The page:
Clemson World War II statue

The Clemson Class of 1944's World War II Memorial statue in front of Mell Hall. Frank Wooten/staff

Friday is Veterans Day.

Today is Military Appreciation Day in Clemson.

Today is Homecoming day at The Citadel, also known as the Military College of South Carolina.

Sunday is the Veterans Day Parade in downtown Charleston. Hosted by the Ralph H. Johnson VA Medical Center, it will feature military units, floats and vintage vehicles.

The parade begins at 2 p.m. on the corner of East Bay and Market streets. It will get off to a soaring start with a C-17 flyover by Joint Base Charleston’s 437th Airlift Wing, then proceed south on East Bay, turn right on Broad and end at Colonial Lake.

The Citadel delivered an inspiring Military Appreciation Day on Sept. 10, when Bulldogs fans appreciated a 19-14 victory over Furman that night at Johnson Hagood Stadium. The school's Regimental Band played the songs of our five armed services — Army, Navy, Air Force, Marines, Coast Guard.

There will be considerable military flavor again at today’s Homecoming game at Johnson Hagood as The Citadel, still unbeaten, plays Samford in a high-stakes Southern Conference showdown.

The Tiger Band will play military tunes today, too, in Death Valley as Clemson.

Unfortunately, though, while Clemson honors Americans in military uniform past and present today, the unbeaten Tigers will wear garish purple jerseys and pants against the Orange of Syracuse.

Where the Tigers play

Dubious football fashion choices aside, Clemson will put on a heck of a Military Appreciation Day show. From a school release:

“Pledge of Allegiance by Army ROTC alumni. Game Ball parachuted in by Army Special Forces. Army and Air Force Cadet Commanders and Marine Candidate will dot the 'i' when the band spells out Tigers. Flyover by A-10 Thunderbolt IIs assigned to the 74th Fighter Squadron from Moody Air Force Base.”

And: “Marine Lt. Gen. Glenn M. Walters will award purple hearts to Cpls. Travis Evans and Alex Chapman. Evans, who now is an Easley police officer, was wounded in 2010 in Marjeh, Afghanistan, by an improvised explosive device. This is his second Purple Heart. Chapman, who lives in Pacolet and attends USC-Union, was wounded by an IED in 2011 in Afghanistan. Derick Carver, an Army veteran who lost his leg in an IED blast in Afghanistan, will be recognized as The Hero of the Game during the first quarter, second timeout. At halftime, the Clemson Rangers will perform a Fallen Soldier salute in the East End Zone. The Pershing Rifles will perform a 21-gun salute. The halftime show will end with the playing of ‘Taps.’ ”

Of course, you shouldn’t wait for Military Appreciation Day, Veterans Day, Carolina Day, Independence Day, Pearl Harbor Day or D-Day to appreciate our military.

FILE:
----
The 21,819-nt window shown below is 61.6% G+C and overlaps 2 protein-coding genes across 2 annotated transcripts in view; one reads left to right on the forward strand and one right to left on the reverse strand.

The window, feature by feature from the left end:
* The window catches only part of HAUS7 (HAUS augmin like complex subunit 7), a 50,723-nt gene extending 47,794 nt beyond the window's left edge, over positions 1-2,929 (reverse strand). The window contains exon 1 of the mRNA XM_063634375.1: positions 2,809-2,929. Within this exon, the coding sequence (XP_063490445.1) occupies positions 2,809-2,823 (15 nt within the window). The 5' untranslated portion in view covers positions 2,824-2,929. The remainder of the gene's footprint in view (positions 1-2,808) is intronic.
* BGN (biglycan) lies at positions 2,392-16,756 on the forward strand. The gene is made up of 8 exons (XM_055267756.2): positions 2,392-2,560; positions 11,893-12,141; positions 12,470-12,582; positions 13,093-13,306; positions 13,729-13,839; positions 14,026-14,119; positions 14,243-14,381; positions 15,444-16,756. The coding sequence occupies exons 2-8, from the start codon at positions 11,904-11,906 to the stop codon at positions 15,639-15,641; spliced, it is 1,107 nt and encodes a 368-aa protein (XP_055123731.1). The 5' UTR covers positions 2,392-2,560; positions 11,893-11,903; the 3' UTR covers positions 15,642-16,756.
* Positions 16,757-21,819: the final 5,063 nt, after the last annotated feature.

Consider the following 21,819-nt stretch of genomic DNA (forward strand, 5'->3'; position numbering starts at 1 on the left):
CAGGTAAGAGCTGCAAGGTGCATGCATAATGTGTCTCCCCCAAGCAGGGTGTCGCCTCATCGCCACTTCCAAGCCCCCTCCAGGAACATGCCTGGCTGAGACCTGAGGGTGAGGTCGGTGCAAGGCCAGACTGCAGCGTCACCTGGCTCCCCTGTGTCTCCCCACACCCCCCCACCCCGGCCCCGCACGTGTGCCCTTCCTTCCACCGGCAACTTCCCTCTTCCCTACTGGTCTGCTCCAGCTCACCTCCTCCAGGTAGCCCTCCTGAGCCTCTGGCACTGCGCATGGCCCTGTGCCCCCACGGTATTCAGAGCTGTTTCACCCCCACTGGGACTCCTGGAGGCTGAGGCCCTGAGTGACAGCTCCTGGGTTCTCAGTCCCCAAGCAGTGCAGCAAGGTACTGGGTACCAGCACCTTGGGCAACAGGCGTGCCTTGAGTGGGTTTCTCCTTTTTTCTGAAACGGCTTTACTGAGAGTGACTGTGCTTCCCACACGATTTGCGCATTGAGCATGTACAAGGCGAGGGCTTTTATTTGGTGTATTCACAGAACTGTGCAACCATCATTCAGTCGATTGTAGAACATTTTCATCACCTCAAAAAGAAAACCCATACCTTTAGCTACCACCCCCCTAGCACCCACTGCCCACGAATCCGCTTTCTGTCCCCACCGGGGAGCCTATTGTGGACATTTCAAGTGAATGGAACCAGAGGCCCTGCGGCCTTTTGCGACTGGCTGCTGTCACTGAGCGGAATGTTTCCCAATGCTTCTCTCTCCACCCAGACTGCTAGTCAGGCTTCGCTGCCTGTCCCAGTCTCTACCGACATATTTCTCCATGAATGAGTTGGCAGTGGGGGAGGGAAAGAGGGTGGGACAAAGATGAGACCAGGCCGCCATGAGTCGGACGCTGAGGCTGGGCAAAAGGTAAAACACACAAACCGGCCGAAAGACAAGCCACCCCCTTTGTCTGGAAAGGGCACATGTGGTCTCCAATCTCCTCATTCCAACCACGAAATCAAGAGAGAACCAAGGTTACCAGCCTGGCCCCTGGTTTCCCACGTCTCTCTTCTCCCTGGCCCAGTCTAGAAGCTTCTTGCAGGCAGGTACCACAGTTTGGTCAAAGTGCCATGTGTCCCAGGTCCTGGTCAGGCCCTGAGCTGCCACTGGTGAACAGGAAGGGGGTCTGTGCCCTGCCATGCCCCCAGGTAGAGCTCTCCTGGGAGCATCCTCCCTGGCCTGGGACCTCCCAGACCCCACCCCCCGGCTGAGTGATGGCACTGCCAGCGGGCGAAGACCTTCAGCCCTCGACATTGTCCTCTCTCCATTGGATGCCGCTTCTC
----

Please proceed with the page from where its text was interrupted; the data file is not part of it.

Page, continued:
Ample reminders of the gratitude you should feel are in plain daily local view, including at Joint Base Charleston. We’ve even got an aircraft carrier (the Yorktown), the Medal of Honor Museum, a Cold War Memorial and the Vietnam Experience Exhibit at Patriots Point.

Meanwhile, up at Clemson, which used to be a military school, there are numerous monuments to veterans.

But the one this Clemson grad finds most inspiring — and humbling — is a statue of two soldiers in front of Mell Hall.

How to say thanks

Commissioned by the Class of 1944 for its 50th anniversary, the statue was dedicated a year before that milestone (1994 for you non-math majors) on Feb. 9, 1993. That way, more members of the class were still alive to see it.

Sculpted by T.J. Dixon and James Nelson and cast in bronze, the haunting memorial shows two soldiers, seated back to back. One, without a helmet, appears near or maybe even in tears. The other, with a helmet, looks merely exhausted.

Yet for the most powerful punch, look hard at the 53 names listed on two rows beneath those men. Those are the members of the Clemson Class of ’44 men killed in history’s deadliest (so far) war.

These other words between those rows also echo through time:

“AND THEN THERE WAS WAR. We were just boys, mere boys, and then there was war and half of us were dead or wounded.”

All of us, especially the many of us who never served in the armed forces, should keep in mind what happens when there is war, especially when pondering when, where, how and why to put our military men — and increasingly women — into harm’s way.

And if you want to show your appreciation to our warriors, don’t just show up for Military Appreciation Day football games and Veterans Day parades.

Show up to vote on Election Day.

Frank Wooten is assistant editor of The Post and Courier. His email is